3 ACTIVE INGREDIENTS: Chlorthal-dimethyl 750 g/kg.
4 CHEMICAL GROUP: D.
Benzoic acid. (Chorthiamid)
5 RELATED HERBICIDES:
6 GENERAL DESCRIPTION:
A pre emergent herbicide used mainly in vegetables, ornamentals and lawns.
7 APPLICATION METHODS AND TIPS:
Apply before seeds germinate.
Cultivate soil, plant crop, apply Dacthal then water in.
Mechanically incorporate herbicide to 25 mm deep or less if rain or irrigation is not available within 3 days of spraying.
Don't apply more than 3 days after cultivation because some weeds may have germinated.
Does not control emerged weeds.
Higher rates are required for heavy soils or where extended weed control is required.
Cultivation or disturbance after spraying reduces the effectiveness and residual life of the herbicide.
Apply in 450 L/ha of water or more.
Mix powder to a cream with a small quantity of water and add slowly to spray tank while it is filling and agitating.
Keep spray solution agitated.
10 WATER QUALITY:
14 HERBICIDE RESISTANCE:
18 PROTECTIVE CLOTHING:
20 MODE OF ACTION:
Inhibits tubulin formation.
Chlorthal is converted to dichlobenil in the soil, then it is absorbed by the roots. It is less volatile and has a greater water solubility, which makes it easier to apply effectively.
It is a powerful sprout and growth inhibiting compound and active on germinating seeds, rhizomes and young seedlings.
Metabolites of chlorthiamid inhibit oxidative phosphorylation and have similar action to bromoxynil.
Uptake and translocation:
Absorbed by germinating seeds.
Mainly root absorbed and moves upwards in the transpiration stream (xylem). Dichlobenil is lost from the plant through the leaves as it evaporates in the transpiration stream.
Very limited movement of chlorthiamid or dichlobenil in a downward direction and little movement for leaves to buds or fruit.
Residual Life and Breakdown:
Does not control established plants.
Selectivity is based on the different rates of metabolism in different plants. Tolerant plants actively degrade the herbicide.
Chlorthiamid affects nearly all plants and selectivity is also based differences in exposure to the herbicide. Deep seeded slow growing plants are generally more tolerant than small seeded fast growing plants.
23 PLANT SYMPTOMS:
Failure to establish.
Toxic to germinating seeds and actively dividing meristems.
Blackened and dead growing points.
Yellowing of leaf margins.
Brittle stems, roots or shoots.
May cause collar necrosis in trees or shrubs.
Inhibits soil nitrification and the proliferation of nitrifiers in the soil.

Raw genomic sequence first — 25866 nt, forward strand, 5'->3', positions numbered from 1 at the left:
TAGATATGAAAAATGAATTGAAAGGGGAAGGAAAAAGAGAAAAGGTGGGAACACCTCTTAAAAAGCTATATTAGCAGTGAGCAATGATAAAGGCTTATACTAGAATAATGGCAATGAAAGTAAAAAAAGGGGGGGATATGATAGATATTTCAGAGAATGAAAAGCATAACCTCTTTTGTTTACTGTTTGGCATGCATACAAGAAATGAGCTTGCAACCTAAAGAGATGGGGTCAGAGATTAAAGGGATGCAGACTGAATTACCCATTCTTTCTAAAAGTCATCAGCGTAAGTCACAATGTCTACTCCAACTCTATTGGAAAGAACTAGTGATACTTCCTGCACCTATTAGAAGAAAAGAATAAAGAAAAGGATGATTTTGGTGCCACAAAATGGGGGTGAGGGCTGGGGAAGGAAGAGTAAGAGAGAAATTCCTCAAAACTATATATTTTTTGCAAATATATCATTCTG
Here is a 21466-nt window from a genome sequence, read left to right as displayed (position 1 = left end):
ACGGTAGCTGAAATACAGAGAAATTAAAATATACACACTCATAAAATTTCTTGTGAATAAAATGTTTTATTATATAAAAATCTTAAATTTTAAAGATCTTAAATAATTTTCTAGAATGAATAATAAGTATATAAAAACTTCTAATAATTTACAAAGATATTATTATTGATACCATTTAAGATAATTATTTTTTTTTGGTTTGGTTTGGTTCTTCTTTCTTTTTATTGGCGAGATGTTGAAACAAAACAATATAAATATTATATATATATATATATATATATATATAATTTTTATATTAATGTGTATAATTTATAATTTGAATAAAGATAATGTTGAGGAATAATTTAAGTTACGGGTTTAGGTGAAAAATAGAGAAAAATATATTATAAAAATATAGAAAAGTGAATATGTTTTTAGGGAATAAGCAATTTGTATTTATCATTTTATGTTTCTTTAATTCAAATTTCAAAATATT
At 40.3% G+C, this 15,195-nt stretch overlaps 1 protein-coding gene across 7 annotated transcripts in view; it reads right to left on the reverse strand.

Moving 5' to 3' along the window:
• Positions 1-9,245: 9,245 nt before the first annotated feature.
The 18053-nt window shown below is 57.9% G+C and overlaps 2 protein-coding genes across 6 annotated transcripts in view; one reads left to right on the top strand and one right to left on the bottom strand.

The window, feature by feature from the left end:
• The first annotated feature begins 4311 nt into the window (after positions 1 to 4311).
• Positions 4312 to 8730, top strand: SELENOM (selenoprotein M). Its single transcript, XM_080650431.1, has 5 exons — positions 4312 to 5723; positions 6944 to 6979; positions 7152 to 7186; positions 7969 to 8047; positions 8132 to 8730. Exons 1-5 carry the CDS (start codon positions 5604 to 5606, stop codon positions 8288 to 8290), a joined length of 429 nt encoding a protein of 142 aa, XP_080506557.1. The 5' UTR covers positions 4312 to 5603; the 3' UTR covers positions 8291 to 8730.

Mammalian toxicity -
Acute oral LD50 - mg/kg (rats), [For comparison table salt is 3000 mg/kg]
Acute dermal LD50 - > mg/kg (rabbit).
Vapour inhalation - LC50 - > mg/L air (rat).
Chronic oral toxicity NOEL - ppm for two years.
Not mutagenic or teratogenic (i.e. does not cause cancer or reproductive problems).
Other Species -
Birds - toxicity.
Fish - toxicity LC50 > ppm.
Invertebrates - toxicity.
Bees - toxicity.
25 TOXICITY SYMPTOMS:
26 FIRST AID:
27 ENVIRONMENTAL FATE:
It mainly degraded by soil microbes with some chemical degradation also.
It has a half life in soil of weeks to months. Half life in soil of chlorthiamid is short but dichlobenil the herbicidally active breakdown product is from a few weeks to many months. The variation is due to differing rates of volatile losses in different soils. Surface sprays, high temperatures, wind and low organic matter levels result in short half lives.
It has an EPA classification for soil mobility that ranges from
Ground water contamination
Accumulation in milk and tissues. Rapidly degraded in animals and excreted mainly in the urine.
Stable in sunlight, acid and hot conditions.
Hydrolyses to dichlobenil in aqueous alkaline conditions.
Water solubility at 25 C. - ppm at pH ;
Oil solubility -
Octanol:Water ratio at 25 C. - at pH 5;
Vapour Pressure at 25 C. -
Dissociation constant - pKa
Melting point - C.
Molecular weight -
Half life in water - days at pH5 and 35 C.
Ashton, F.M. and Crafts, A.S. (1981) Mode of Action of Herbicides. (Wiley-Interscience publication). P262.
Kearney, P.C. and Kaufman, D.D. (1976). Herbicides. Chemistry, degradation and mode of action. Vol 2. p571-581.
Collated by HerbiGuide. For more information see www.herbiguide.com.au or phone 08 98444064.